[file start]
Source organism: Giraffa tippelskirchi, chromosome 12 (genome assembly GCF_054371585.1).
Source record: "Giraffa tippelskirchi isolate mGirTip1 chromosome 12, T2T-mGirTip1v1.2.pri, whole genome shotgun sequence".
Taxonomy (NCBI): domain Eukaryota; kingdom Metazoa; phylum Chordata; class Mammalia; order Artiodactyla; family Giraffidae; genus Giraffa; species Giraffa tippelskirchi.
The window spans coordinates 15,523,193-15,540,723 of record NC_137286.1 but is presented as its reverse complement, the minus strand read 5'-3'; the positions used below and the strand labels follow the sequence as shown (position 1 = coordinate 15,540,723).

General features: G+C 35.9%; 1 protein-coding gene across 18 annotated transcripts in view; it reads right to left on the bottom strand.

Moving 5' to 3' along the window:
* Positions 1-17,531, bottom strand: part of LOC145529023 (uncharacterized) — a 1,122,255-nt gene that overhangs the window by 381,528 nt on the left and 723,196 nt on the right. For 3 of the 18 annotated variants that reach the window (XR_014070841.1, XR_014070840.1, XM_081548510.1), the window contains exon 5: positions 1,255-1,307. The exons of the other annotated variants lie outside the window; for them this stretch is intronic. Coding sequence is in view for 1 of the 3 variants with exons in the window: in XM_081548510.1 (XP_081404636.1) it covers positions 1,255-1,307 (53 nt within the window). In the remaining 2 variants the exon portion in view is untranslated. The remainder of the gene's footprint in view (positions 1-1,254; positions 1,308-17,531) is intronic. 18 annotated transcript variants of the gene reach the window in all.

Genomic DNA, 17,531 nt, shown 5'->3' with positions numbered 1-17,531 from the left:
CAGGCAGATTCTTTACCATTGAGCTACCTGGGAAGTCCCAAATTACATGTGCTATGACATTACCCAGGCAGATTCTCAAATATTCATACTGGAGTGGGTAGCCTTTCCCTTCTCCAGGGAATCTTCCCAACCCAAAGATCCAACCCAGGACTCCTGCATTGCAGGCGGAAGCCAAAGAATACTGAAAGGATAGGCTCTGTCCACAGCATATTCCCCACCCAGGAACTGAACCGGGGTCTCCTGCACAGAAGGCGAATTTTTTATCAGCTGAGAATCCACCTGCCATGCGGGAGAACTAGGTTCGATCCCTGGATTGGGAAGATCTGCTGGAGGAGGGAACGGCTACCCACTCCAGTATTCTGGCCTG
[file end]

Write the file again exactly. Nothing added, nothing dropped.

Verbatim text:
Source organism: Giraffa tippelskirchi, chromosome 12 (genome assembly GCF_054371585.1).
Source record: "Giraffa tippelskirchi isolate mGirTip1 chromosome 12, T2T-mGirTip1v1.2.pri, whole genome shotgun sequence".
Taxonomy (NCBI): domain Eukaryota; kingdom Metazoa; phylum Chordata; class Mammalia; order Artiodactyla; family Giraffidae; genus Giraffa; species Giraffa tippelskirchi.
The window spans coordinates 15,523,193-15,540,723 of record NC_137286.1 but is presented as its reverse complement, the minus strand read 5'-3'; the positions used below and the strand labels follow the sequence as shown (position 1 = coordinate 15,540,723).

General features: G+C 35.9%; 1 protein-coding gene across 18 annotated transcripts in view; it reads right to left on the bottom strand.

Moving 5' to 3' along the window:
* Positions 1-17,531, bottom strand: part of LOC145529023 (uncharacterized) — a 1,122,255-nt gene that overhangs the window by 381,528 nt on the left and 723,196 nt on the right. For 3 of the 18 annotated variants that reach the window (XR_014070841.1, XR_014070840.1, XM_081548510.1), the window contains exon 5: positions 1,255-1,307. The exons of the other annotated variants lie outside the window; for them this stretch is intronic. Coding sequence is in view for 1 of the 3 variants with exons in the window: in XM_081548510.1 (XP_081404636.1) it covers positions 1,255-1,307 (53 nt within the window). In the remaining 2 variants the exon portion in view is untranslated. The remainder of the gene's footprint in view (positions 1-1,254; positions 1,308-17,531) is intronic. 18 annotated transcript variants of the gene reach the window in all.

Genomic DNA, 17,531 nt, shown 5'->3' with positions numbered 1-17,531 from the left:
CAGGCAGATTCTTTACCATTGAGCTACCTGGGAAGTCCCAAATTACATGTGCTATGACATTACCCAGGCAGATTCTCAAATATTCATACTGGAGTGGGTAGCCTTTCCCTTCTCCAGGGAATCTTCCCAACCCAAAGATCCAACCCAGGACTCCTGCATTGCAGGCGGAAGCCAAAGAATACTGAAAGGATAGGCTCTGTCCACAGCATATTCCCCACCCAGGAACTGAACCGGGGTCTCCTGCACAGAAGGCGAATTTTTTATCAGCTGAGAATCCACCTGCCATGCGGGAGAACTAGGTTCGATCCCTGGATTGGGAAGATCTGCTGGAGGAGGGAACGGCTACCCACTCCAGTATTCTGGCCTG